Ask what you can do for your club!

Submitted by J. Morgan

When I came to my first SIBA meeting, I knew it was a place that I was going to fit in. As I endeavor to follow in my dads footsteps with Beekeeping, the club has been not only a great bee resource, but the friendships forged have made it so much more. It's now my primary resource for beekeeping knowledge.

When I was a kid in the late 70's, I helped my dad work the hives for a while. After he kept losing his hives to the mites, I recall vividly the day he threw his hands in the air and said, "I've had it! The mites have taken their last hive," and he moved on to other interests. I didn't think much about it at the time, but it's clear to me now that he, after 8-10 years of beekeeping, was doing it all by himself and had few others to draw help from. I never saw my dad as a quitter... since he was up and on to something else, blacksmithing, winemaking and woodworking... and doing all of them very well. My dad definitely wasn't a member of any bee club. In fact, we where in the middle of Cheviot on Cincinnati's West side and sandwiched with neighbors. My dad's little plot was Cheviot's un-named greenspace, a kid's paradise and a one-man bee club.

I know now that the challenges he faced, he was facing alone. Challenges take time to understand and then conquer. It's sure helpful to have some like-minded friends to bounce things off of. The club is just that. It's a group of enthusiastic beekeepers of all ages and gender, all in the pursuit of beekeeping for various reasons.

There's my story. Now, are you wondering the point of all this?

I tell you this because what I've gained through the experiences and relationships in our club is so valuable, I would have been willing to pay for it. In fact, I drop a buck or two in the donation can each meeting. I was once told it was to buy snacks for the next meeting. That was good reason enough, but now I know more. Our little SE Indiana group doesn't just happen. We do not have member dues, fees, or even an official board? Other clubs have asked... how do we do it? So... how does it all come together?

I asked around a little to try and find some of the original founders of SIBA. Jerry Brelage, Jon Wismann, Harry Hammond, then later Brian Lantgen, Bob Hughes, Jim Farmer... and then Jim Orem and Garry Reeves. What started as an idea was perpetuated by the love of beekeeping, and nature... and of course fellowship among friends. Like any growing group of people, there comes the need for coordination, meeting space, funding for basic needs... the list goes on.

I've noticed that our success has come by the generosity of people like Garry Reeves who offers his space to host meetings and Jim Orem who fervently recuits, gets the word out about beekeeping and provides mentor experiences. It also comes from many SIBA members like us who are willing to run a demonstration, be a mentor or bring snacks for the next meeting, and other organizers and volunteers who have helped. In a word, we have been fortunate.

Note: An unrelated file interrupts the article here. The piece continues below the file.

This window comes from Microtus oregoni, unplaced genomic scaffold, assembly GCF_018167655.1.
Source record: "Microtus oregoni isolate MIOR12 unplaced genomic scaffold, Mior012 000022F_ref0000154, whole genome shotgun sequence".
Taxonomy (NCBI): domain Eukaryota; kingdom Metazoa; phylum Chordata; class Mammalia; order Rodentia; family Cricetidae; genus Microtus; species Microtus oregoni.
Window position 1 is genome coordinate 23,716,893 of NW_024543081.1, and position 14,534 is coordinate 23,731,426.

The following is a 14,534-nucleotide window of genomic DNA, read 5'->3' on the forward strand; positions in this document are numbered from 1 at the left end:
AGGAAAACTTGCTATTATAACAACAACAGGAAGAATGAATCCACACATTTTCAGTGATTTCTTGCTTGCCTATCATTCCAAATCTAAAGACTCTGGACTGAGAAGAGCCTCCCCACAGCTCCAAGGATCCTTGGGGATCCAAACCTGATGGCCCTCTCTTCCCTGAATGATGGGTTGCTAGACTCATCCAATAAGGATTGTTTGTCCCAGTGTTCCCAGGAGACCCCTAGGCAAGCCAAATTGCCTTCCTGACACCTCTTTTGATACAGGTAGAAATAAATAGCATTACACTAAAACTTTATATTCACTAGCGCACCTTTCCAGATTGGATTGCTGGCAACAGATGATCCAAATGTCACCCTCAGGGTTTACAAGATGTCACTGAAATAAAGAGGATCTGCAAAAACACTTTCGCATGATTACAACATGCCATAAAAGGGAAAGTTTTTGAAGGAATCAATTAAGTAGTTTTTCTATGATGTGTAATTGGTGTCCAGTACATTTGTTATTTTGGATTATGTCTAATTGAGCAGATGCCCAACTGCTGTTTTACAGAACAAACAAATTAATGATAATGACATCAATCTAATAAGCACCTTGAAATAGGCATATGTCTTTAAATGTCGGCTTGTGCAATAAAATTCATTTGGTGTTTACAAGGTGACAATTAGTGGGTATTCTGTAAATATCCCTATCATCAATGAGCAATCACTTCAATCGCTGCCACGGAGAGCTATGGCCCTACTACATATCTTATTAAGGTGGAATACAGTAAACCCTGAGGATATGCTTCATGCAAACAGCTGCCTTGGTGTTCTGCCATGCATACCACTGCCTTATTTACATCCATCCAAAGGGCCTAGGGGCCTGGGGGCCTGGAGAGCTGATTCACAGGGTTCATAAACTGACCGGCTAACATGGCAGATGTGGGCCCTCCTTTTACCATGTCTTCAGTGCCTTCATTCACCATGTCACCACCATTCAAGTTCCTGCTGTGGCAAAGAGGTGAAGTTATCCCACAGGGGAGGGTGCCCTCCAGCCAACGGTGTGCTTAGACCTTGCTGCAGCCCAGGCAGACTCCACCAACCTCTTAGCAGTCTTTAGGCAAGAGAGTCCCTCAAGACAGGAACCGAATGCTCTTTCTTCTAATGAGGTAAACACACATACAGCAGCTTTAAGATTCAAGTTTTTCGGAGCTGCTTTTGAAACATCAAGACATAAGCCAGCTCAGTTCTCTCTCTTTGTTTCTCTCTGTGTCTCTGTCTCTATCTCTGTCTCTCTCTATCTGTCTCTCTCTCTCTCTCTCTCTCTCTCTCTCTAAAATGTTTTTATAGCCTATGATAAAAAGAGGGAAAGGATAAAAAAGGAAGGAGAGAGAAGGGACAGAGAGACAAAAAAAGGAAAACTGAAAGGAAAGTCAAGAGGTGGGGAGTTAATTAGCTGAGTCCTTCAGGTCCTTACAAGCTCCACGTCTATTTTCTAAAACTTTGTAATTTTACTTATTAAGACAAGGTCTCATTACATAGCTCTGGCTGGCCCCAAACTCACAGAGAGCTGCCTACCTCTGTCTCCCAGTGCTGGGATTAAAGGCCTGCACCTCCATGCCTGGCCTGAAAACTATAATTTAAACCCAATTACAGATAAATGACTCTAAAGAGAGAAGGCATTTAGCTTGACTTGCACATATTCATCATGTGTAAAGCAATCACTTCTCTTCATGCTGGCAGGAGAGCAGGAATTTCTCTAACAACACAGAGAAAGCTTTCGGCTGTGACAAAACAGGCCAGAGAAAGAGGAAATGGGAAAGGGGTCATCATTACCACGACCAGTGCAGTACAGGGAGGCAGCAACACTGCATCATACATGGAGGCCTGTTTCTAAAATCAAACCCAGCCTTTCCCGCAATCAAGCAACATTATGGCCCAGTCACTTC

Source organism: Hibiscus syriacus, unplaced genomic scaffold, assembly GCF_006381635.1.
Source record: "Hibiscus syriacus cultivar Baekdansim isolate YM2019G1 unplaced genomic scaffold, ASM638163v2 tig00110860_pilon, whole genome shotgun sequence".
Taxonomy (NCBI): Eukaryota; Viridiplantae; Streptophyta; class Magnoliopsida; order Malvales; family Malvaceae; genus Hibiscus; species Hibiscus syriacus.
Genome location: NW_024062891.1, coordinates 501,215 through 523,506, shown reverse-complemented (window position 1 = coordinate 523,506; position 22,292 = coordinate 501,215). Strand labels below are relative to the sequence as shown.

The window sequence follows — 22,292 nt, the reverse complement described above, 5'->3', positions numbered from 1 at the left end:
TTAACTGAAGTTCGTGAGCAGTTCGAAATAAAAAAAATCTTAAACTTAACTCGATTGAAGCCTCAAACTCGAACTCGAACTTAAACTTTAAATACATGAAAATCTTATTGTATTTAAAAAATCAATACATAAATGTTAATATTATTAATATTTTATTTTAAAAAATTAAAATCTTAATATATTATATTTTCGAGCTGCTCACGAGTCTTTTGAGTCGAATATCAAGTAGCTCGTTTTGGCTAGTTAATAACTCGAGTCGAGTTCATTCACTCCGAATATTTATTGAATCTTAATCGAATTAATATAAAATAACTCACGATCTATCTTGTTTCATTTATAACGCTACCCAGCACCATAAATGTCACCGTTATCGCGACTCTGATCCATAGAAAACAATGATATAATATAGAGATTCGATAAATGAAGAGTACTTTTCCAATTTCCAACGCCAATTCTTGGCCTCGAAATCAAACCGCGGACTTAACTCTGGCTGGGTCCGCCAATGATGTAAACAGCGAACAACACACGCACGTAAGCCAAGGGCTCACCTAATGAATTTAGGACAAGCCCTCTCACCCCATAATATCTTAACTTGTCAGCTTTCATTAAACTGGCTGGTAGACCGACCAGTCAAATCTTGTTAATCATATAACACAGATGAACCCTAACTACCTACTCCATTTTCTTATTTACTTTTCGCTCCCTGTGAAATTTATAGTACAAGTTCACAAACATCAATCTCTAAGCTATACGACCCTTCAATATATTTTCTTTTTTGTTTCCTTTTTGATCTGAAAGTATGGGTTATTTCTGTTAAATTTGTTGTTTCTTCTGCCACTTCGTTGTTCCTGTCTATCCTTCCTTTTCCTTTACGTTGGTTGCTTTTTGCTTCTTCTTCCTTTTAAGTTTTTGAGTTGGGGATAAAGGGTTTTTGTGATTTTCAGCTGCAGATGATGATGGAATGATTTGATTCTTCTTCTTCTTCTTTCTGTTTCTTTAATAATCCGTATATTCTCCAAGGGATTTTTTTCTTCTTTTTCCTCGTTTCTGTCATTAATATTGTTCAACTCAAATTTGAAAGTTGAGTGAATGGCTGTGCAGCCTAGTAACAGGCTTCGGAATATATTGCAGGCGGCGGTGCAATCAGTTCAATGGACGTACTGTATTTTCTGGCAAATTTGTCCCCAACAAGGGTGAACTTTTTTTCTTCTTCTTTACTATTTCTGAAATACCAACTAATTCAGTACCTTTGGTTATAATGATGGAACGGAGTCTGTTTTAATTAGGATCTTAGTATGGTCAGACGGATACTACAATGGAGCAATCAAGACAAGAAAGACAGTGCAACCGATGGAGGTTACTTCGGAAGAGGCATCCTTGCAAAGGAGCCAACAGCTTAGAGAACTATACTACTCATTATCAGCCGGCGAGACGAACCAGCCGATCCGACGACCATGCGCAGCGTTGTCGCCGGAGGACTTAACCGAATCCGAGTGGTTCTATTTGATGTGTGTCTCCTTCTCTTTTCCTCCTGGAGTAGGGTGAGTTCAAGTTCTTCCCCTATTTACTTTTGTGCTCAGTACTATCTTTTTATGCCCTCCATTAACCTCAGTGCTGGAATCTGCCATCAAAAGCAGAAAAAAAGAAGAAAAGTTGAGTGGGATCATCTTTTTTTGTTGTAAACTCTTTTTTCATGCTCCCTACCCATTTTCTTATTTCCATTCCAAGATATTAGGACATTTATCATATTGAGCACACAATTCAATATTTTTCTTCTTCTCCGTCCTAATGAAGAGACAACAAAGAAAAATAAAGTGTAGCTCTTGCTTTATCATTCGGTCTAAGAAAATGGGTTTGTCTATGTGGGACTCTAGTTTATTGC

While we are so happy to have a great group of volunteers, we never want their efforts to become a burden. I have taken it upon myself (after talking with a few others who agree) to simply point out our donation can. If you feel that your experience is as worthy as mine, please consider donating anything... anything at all to the can. It is true, we use the money in the can to buy refreshments for the meetings, and typically, there's only enough in the can to cover that at best. However, there's so much more that we could do with contributions. For example, Garry once took the money in the can and added some more of his own money to get the educational bee frames that have pictures and educational information for new beekeepers to view at the meeetings.

Because of Garry's friendship with Mel Disselkoen, he was able to get Mel to come and speak with us in November. Thankfully, everyone at that meeting donated to the can as we passed it around to cover Mel's expenses for traveling down to see us. Everyone stepped up when they were made aware of what was being done... in the name of bolstering our beekeeping knowledge.

We would like to provide other opportunites to you such as bee school, workshops and events like the honeybee fair. However, it becomes impossible when there is no formal organization that is established to fund such things. While we are NOT trying to establish an official board, nor collect dues, we DO want to work on ideas that could fund events that directly affect our members. So I ask you as a fellow beekeeper interested in more... would you consider dropping a dollar (or anything really) in to the can at each meeting if you knew exactly what it was intended for?

Garry is willing to be the shepard of the can, tallying its totals and saving it for the next thing that we as a club want to fund. In the coming months, we will be discussing ideas, but in the near term, our simplest solution is to frequent the donation can... when we can! It's become clear to me that no one else is going to ask you to, but I want to simply point out that by donating any amount when you visit, you can help save for the next benefit we seek to provide. As always, we welcome your suggestions and ideas too!

I'm looking forward to the next bee season with all of you.

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